routing in a stand-alone MANET. routing in a stand-alone MANET.
Each auxiliary function provides additional functionality, which may Each auxiliary function provides additional functionality, which may
be applicable in specific scenarios. E.g. in case a node is provid- be applicable in specific scenarios. E.g. in case a node is provid-
ing connectivity between the MANET and another routing domain. ing connectivity between the MANET and another routing domain.
All auxiliary functions are compatible, to the extend where any All auxiliary functions are compatible, to the extent where any
(sub)set of auxiliary functions may be implemented with the core. (sub)set of auxiliary functions may be implemented with the core.
Furthermore, the protocol allows heterogeneous nodes, i.e. nodes Furthermore, the protocol allows heterogeneous nodes, i.e. nodes
which implement different subsets of the auxiliary functions, to which implement different subsets of the auxiliary functions, to
coexist in the network. coexist in the network.
The purpose of dividing the functioning of OLSR into a core function- The purpose of dividing the functioning of OLSR into a core function-
ality and a set of auxiliary functions is to provide a simple and ality and a set of auxiliary functions is to provide a simple and
easy-to-comprehend protocol, and to provide a way of only adding com- easy-to-comprehend protocol, and to provide a way of only adding com-
plexity where specific additional functionality is required. plexity where specific additional functionality is required.
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mation is required in order to map interface addresses to main mation is required in order to map interface addresses to main
addresses (and, thereby, to nodes). This additional informa- addresses (and, thereby, to nodes). This additional informa-
tion is acquired through multiple interface declaration (MID) tion is acquired through multiple interface declaration (MID)
messages, described in section 5. messages, described in section 5.
MPR Selection and MPR Signaling MPR Selection and MPR Signaling
The objective of MPR selection is for a node to select a sub- The objective of MPR selection is for a node to select a sub-
set of its neighbors such that a broadcast message, retrans- set of its neighbors such that a broadcast message, retrans-
mitted by these selected neighbors, will be received by all mitted by these selected neighbors, will be received by all
nodes 2 hops away. A node will thus compute its MPR set such nodes 2 hops away. The MPR set of a node is computed such
that it, for each interface, satisfies this condition. The that it, for each interface, satisfies this condition. The
information required to perform this calculation is acquired information required to perform this calculation is acquired
throuth the periodic exchange of HELLO messages, as described throuth the periodic exchange of HELLO messages, as described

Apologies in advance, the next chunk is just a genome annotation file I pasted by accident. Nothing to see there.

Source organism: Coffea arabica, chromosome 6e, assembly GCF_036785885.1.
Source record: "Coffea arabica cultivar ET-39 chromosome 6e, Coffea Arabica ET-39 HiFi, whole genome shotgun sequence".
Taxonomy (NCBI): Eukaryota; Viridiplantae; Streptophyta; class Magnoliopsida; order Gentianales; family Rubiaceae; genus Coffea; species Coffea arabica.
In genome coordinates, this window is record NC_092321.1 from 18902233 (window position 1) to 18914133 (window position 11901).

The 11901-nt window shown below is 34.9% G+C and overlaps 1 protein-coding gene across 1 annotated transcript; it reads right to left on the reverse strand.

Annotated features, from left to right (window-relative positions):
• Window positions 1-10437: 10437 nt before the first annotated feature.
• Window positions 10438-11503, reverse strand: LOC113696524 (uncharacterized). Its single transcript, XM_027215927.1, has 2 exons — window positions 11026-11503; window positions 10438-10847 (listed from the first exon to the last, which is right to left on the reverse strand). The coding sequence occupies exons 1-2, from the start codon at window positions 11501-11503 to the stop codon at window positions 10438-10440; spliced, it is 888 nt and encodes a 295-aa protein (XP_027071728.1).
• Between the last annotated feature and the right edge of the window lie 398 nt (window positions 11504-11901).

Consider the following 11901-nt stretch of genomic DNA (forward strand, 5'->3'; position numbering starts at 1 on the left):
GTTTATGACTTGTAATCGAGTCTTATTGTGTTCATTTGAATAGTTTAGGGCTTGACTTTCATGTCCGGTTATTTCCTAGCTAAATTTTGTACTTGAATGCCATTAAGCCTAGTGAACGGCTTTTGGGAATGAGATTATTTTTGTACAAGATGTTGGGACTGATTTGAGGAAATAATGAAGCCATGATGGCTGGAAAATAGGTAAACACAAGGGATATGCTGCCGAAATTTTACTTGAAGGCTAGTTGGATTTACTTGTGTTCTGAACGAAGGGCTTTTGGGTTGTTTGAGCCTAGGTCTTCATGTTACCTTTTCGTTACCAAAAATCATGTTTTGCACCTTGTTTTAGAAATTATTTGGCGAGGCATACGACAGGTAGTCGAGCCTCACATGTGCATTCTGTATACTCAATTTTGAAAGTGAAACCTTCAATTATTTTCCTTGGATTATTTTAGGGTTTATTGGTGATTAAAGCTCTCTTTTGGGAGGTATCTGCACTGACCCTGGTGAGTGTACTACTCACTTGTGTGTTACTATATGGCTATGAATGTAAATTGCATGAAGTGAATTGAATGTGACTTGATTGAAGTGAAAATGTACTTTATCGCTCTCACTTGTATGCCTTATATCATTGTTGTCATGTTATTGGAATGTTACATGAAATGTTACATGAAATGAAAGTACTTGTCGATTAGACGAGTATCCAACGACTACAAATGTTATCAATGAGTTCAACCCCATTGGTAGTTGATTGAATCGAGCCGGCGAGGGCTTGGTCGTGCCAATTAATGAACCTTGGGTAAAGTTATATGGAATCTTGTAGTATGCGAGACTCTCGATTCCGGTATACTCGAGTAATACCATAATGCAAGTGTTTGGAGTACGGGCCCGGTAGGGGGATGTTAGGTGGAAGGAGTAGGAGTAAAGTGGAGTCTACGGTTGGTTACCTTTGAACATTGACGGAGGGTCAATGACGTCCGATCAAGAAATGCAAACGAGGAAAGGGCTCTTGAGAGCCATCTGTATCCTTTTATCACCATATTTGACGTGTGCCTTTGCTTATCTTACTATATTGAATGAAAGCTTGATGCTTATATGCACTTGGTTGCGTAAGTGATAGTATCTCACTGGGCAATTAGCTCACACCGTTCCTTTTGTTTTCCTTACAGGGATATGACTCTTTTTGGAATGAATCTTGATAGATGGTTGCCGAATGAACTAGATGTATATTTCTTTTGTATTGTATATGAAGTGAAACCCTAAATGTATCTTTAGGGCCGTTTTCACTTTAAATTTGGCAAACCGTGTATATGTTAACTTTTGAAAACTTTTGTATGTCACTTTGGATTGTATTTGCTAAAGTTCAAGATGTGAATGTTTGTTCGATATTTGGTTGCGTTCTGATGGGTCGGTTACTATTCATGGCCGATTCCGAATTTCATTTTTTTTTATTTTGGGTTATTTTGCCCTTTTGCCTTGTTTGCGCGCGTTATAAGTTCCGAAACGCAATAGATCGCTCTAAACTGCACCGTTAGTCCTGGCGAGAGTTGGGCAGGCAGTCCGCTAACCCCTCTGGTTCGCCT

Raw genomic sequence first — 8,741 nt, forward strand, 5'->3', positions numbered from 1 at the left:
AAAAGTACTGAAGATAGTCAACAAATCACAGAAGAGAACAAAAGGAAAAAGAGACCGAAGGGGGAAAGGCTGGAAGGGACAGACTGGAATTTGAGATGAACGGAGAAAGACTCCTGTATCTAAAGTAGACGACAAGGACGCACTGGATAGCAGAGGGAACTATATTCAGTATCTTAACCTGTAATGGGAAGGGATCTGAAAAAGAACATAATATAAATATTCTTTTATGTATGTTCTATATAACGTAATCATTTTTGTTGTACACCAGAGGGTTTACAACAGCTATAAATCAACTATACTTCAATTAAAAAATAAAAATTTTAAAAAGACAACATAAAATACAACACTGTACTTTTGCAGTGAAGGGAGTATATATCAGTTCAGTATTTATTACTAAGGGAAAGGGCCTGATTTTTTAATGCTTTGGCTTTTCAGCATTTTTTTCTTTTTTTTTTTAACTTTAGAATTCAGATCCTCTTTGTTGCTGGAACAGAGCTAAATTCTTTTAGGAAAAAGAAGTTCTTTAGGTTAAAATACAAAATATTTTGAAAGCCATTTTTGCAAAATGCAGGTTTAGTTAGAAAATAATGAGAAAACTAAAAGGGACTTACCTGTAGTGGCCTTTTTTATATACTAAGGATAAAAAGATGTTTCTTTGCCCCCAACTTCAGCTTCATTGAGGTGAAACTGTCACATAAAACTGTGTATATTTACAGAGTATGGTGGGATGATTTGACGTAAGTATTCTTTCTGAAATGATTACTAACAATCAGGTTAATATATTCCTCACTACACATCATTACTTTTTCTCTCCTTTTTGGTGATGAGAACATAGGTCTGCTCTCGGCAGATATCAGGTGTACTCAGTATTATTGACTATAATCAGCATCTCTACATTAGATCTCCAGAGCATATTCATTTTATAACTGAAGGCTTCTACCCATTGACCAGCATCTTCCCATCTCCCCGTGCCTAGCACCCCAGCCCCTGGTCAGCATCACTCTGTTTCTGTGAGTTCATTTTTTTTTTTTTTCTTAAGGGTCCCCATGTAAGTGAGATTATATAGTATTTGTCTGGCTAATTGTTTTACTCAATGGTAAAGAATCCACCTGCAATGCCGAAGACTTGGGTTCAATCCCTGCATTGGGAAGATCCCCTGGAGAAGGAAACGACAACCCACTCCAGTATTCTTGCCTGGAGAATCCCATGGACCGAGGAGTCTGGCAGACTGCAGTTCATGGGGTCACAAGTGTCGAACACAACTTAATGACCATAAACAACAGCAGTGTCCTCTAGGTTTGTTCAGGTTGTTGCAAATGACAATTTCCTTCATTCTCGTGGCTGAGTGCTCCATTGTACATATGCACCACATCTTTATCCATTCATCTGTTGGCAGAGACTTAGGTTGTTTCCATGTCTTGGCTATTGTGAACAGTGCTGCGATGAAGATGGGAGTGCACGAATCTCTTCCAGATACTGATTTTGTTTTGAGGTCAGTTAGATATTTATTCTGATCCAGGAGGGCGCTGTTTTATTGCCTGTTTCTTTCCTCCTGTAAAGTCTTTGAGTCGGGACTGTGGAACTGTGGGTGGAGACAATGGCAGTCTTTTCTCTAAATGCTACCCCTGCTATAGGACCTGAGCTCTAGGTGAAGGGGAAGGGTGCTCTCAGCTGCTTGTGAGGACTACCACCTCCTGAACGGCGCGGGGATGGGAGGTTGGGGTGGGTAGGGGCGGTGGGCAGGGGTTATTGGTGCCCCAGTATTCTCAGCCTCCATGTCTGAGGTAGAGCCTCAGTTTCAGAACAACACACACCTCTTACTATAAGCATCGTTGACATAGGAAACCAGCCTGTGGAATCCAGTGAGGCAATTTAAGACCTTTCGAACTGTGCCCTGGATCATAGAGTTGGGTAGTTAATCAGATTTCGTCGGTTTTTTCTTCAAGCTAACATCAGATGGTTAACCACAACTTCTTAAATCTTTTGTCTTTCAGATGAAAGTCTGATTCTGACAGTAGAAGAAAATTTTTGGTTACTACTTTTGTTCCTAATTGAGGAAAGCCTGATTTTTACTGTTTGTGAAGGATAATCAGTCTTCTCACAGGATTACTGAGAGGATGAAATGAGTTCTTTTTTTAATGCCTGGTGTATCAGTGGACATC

in section 6. MPR selection procedures are in section 6. MPR selection procedures are
detailed in section 8.3. detailed in section 8.3.
MPR signaling is provided in correspondence with the provi- MPR signaling is provided in correspondence with the provi-
sions in the section 6. sions in the section 6.
Topology Control Message Diffusion Topology Control Message Diffusion
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Hello messages | 6 Hello messages | 6
Link sensing | 7 Link sensing | 7
Neighbor detection | 8 Neighbor detection | 8
Topology discovery | 9 Topology discovery | 9
Routing table computation | 10 Routing table computation | 10
Node configuration | 11 Node configuration | 11
2.2. Auxiliary Functioning 2.2. Auxiliary Functioning
In addition to the core functioning of OLSR, there are situations In addition to the core functioning of OLSR, there are situations
where additional functionality is needed. This includes situations where additional functionality is desired. This includes situations
where a node has multiple interfaces, some of which participate in where a node has multiple interfaces, some of which participate in
another routing domain, where the programming interface to the net- another routing domain, where the programming interface to the net-
working hardware provides additional information in form of link- working hardware provides additional information in form of link-
layer notifications and where it is desired to provide redundant layer notifications and where it is desired to provide redundant
topological information to the network on expense of protocol over- topological information to the network on expense of protocol over-
head. head.
The following table specifies auxiliary functions and their relation The following table specifies auxiliary functions and their relation
to this document. to this document.
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Advanced link sensing | 14 Advanced link sensing | 14
Redundant topology | 15 Redundant topology | 15
Redundant MPR flooding | 16 Redundant MPR flooding | 16
The interpretation of the above table is as follows: if the feature The interpretation of the above table is as follows: if the feature
listed is required, it SHOULD be provided as specified in the corre- listed is required, it SHOULD be provided as specified in the corre-
sponding section. sponding section.
3. Packet Format and Forwarding 3. Packet Format and Forwarding
OLSR communicates using an unified packet format for all data related OLSR communicates using a unified packet format for all data related
to the protocol. The purpose of this is to facilitate extensibility to the protocol. The purpose of this is to facilitate extensibility
of the protocol without breaking backwards compatibility. Also, this of the protocol without breaking backwards compatibility. This also
provides an easy way of piggybacking different "types" of information provides an easy way of piggybacking different "types" of information